Issue #63

Last Update April 30, 2009

National Health Care – A Utility by David Katz July 19, 2008  As the two major candidates begin to refine their campaign messages, it is clear that health care is one of the major policy issues that each must address. There is general agreement that our health care system is broken: many people are not covered by any health insurance at all; those that have coverage through their employers are at risk of losing it or having benefits reduced; health care outcomes, particularly in child mortality and average life span, are inferior to almost all other developed nations; our manufacturers are burdened with costs that their European competitors do not have, which reduces the competitiveness of our goods and services on the world market; and costs are through the roof. The McCain plan and the Obama plan (and the Clinton plan as well) differ from each other in significant respects, but all miss the most salient fact: we will not be able to cure our health care system until we eliminate insurance companies from the equation.

Economic conservatives have two arguments in favor of private health care financing: too much government control is bad, and competition in the provision of health care is good. Both of these arguments are irrelevant to any serious consideration of single-payer health care. The single payer concept envisions a single body that will collect healthcare premiums and dole out health care payments, while leaving doctors, hospitals and other health care practitioners as independent actors. This is different from socialized medicine, with which the economic right often confuses it, in that, in a socialized system all health care providers work for the government. The insurance companies, and especially HMOs, claim to be health care providers, but in fact they are not – they are merely high priced collection agencies who cannot succeed economically unless they deprive at least some patients of adequate care.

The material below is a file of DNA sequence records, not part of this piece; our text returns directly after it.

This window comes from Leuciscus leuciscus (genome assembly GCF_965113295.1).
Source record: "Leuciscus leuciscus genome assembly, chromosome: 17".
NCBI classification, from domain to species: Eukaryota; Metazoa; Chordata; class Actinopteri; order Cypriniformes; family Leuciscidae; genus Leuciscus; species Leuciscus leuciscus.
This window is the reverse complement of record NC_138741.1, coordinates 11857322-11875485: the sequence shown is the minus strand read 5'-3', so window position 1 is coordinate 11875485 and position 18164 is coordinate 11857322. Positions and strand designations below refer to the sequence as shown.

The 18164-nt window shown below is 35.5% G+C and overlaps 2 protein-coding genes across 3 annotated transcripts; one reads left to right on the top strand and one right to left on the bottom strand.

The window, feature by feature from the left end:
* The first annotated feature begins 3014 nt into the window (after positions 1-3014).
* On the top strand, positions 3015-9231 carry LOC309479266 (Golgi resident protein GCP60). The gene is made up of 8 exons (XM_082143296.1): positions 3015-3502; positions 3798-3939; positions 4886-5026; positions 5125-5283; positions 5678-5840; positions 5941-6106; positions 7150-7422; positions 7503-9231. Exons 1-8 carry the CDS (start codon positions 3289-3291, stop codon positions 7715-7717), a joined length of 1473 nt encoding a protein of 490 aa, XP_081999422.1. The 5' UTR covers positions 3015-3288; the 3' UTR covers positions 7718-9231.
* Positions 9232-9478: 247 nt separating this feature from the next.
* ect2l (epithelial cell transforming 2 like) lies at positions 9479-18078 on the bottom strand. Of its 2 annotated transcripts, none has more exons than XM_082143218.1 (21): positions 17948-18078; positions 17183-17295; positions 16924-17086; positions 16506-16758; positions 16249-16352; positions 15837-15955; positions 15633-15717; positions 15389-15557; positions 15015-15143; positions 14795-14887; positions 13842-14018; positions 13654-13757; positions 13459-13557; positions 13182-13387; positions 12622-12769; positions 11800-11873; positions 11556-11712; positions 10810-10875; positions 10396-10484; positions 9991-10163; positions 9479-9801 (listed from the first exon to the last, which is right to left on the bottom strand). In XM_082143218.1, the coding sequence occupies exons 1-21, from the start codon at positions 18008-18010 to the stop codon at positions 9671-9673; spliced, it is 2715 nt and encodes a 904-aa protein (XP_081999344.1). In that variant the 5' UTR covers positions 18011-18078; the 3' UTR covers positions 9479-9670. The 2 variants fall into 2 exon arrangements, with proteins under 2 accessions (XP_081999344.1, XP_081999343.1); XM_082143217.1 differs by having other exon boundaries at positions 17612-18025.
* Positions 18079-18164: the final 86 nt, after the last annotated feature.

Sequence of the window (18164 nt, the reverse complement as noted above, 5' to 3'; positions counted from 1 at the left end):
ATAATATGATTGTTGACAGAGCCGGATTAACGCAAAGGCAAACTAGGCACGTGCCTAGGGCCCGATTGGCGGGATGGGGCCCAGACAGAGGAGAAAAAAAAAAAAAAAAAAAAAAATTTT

Leaving these companies in the health care loop under the rubric “competition” is like saying that the success of our automobile manufacturers depends on retaining competition among their auditors. The competition that must be sought properly belongs among the real providers of health care: doctors, physical therapists, lab technicians, hospitals, hospices, diagnostic labs and so on. These can compete on price, on services, on convenience, and most importantly, on outcomes. HMOs can only compete on bookkeeping.

Since one of the issues we face is cost, it is instructive to compare the Medicare single payer system, already in effect for the elderly, with private plans marketing to the same population. A tipoff is that the HMO senior plans are heavily government subsidized, indicating that under their current cost and profit structure HMOs can't make a living from this group. Part of the reason is that the HMOs reserve thirty to forty percent of all revenues for profit and overhead, including the advertising necessary to maintain their “competitiveness”. Medicare, in contrast, has a overhead of about three percent, and no profit consideration. To expand medical coverage using HMOs wastes an enormous number of dollars – without them, we could afford to cover one and a half times as many people, or give the same number of people far greater resources. HMOs succeed by attracting the healthy and limiting expenditures on behalf of the sick (it is instructive that the industry term for the premium dollars spent in actual health care is known as the “patient loss ratio”). Expecting them to be the vehicle for universal health care is just plain nuts.

We don't expect our police department to be a private, for profit corporation. We don't expect our fire department to be one either. Neither do we expect a private company to take over the role of the IRS in raising the money our government disburses. Why should we put the collection and disbursement of health care funds in the hands of entities fundamentally inimical to the goal of a health care system – providing the best and most efficient medical care to those who need it?

New York Stringer is published by For all communications, contact David Katz, Editor and Publisher, at

All content copyright 2009 by